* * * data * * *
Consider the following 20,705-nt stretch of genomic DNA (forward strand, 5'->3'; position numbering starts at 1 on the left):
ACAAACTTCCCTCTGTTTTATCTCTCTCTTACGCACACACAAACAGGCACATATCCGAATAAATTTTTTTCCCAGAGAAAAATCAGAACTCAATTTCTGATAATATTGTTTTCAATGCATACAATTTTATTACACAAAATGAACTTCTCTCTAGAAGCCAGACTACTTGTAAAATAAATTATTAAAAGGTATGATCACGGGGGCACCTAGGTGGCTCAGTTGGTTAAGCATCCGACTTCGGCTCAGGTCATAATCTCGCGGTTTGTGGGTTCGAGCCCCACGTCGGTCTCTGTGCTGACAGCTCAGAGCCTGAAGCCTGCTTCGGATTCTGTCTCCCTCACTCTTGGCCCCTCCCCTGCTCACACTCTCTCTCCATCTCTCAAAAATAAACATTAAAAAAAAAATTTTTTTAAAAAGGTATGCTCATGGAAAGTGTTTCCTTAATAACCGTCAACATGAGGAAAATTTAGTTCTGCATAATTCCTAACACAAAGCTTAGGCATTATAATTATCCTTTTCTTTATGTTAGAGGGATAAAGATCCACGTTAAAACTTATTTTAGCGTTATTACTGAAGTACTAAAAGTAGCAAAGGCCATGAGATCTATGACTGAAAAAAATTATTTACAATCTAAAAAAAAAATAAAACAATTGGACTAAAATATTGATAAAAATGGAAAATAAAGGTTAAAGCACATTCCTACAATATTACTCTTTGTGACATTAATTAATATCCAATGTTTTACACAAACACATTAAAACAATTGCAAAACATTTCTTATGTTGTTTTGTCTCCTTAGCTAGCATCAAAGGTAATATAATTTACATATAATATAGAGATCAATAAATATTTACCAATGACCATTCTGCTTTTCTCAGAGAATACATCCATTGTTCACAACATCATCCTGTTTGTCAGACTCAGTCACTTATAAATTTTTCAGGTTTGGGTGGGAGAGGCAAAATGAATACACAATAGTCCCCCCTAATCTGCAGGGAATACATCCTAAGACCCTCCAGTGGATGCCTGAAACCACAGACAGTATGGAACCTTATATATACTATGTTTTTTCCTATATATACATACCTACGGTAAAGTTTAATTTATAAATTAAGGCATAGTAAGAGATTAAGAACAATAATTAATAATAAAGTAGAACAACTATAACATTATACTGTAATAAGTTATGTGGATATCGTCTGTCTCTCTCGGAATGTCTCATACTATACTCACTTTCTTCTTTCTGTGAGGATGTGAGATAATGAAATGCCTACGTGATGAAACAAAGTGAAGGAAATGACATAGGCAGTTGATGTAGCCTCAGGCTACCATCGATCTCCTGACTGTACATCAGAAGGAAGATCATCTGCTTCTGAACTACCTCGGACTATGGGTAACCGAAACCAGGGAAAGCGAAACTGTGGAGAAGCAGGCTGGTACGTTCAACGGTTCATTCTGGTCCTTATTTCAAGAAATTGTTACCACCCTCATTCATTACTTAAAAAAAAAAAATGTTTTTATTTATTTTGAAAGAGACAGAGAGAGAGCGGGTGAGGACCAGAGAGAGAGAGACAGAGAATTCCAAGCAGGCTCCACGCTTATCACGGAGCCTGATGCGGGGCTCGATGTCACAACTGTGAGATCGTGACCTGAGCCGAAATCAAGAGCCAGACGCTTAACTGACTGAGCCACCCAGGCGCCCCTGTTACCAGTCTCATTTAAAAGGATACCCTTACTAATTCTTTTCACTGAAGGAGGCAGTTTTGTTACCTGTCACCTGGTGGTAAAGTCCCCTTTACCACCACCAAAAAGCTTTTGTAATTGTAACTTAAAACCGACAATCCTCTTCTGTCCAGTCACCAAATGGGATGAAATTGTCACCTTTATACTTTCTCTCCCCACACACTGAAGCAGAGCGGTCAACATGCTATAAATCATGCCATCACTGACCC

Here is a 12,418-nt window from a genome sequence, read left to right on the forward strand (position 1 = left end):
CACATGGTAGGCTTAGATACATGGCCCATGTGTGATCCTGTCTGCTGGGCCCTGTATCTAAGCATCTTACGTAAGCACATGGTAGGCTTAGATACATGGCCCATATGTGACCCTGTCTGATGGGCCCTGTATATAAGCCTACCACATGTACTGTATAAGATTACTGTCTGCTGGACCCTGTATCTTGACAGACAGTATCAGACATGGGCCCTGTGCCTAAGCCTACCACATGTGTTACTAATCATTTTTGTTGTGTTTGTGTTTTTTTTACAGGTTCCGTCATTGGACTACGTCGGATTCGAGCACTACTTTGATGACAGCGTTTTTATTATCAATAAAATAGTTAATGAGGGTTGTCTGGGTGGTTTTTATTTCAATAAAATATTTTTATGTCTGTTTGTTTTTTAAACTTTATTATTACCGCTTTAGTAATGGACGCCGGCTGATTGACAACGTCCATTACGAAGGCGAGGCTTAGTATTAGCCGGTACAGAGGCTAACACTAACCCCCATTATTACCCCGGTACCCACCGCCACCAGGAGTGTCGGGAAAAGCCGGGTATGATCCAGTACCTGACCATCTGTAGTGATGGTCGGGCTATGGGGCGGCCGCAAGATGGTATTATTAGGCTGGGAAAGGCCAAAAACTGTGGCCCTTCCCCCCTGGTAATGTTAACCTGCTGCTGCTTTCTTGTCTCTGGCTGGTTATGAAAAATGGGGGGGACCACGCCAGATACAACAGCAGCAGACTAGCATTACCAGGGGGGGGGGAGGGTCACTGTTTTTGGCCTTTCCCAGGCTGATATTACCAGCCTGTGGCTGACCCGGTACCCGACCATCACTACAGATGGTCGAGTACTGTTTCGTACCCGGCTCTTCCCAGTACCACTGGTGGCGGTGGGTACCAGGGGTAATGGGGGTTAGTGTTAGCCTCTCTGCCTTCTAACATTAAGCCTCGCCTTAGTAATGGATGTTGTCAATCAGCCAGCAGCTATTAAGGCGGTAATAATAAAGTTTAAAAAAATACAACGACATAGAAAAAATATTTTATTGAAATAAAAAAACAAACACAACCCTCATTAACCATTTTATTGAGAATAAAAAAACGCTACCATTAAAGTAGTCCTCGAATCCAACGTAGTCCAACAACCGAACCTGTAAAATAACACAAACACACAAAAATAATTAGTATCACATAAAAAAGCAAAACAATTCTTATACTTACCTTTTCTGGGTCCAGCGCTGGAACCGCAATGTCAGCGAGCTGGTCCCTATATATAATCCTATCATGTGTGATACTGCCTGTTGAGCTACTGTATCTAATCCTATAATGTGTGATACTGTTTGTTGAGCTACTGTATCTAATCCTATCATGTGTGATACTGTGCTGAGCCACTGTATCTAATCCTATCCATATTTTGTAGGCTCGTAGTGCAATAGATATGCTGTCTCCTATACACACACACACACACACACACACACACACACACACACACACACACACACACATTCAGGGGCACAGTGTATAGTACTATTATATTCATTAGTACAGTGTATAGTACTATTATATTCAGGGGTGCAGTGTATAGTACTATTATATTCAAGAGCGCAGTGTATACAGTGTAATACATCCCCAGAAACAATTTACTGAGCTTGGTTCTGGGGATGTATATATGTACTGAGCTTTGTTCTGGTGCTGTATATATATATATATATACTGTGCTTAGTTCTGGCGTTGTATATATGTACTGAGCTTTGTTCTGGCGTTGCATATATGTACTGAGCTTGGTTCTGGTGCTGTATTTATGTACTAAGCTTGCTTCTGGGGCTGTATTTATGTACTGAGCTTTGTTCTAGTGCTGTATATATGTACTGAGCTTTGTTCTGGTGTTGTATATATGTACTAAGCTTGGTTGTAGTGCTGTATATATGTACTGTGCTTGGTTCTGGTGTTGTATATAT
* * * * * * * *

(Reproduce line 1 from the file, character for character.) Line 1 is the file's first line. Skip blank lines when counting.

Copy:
Consider the following 20,705-nt stretch of genomic DNA (forward strand, 5'->3'; position numbering starts at 1 on the left):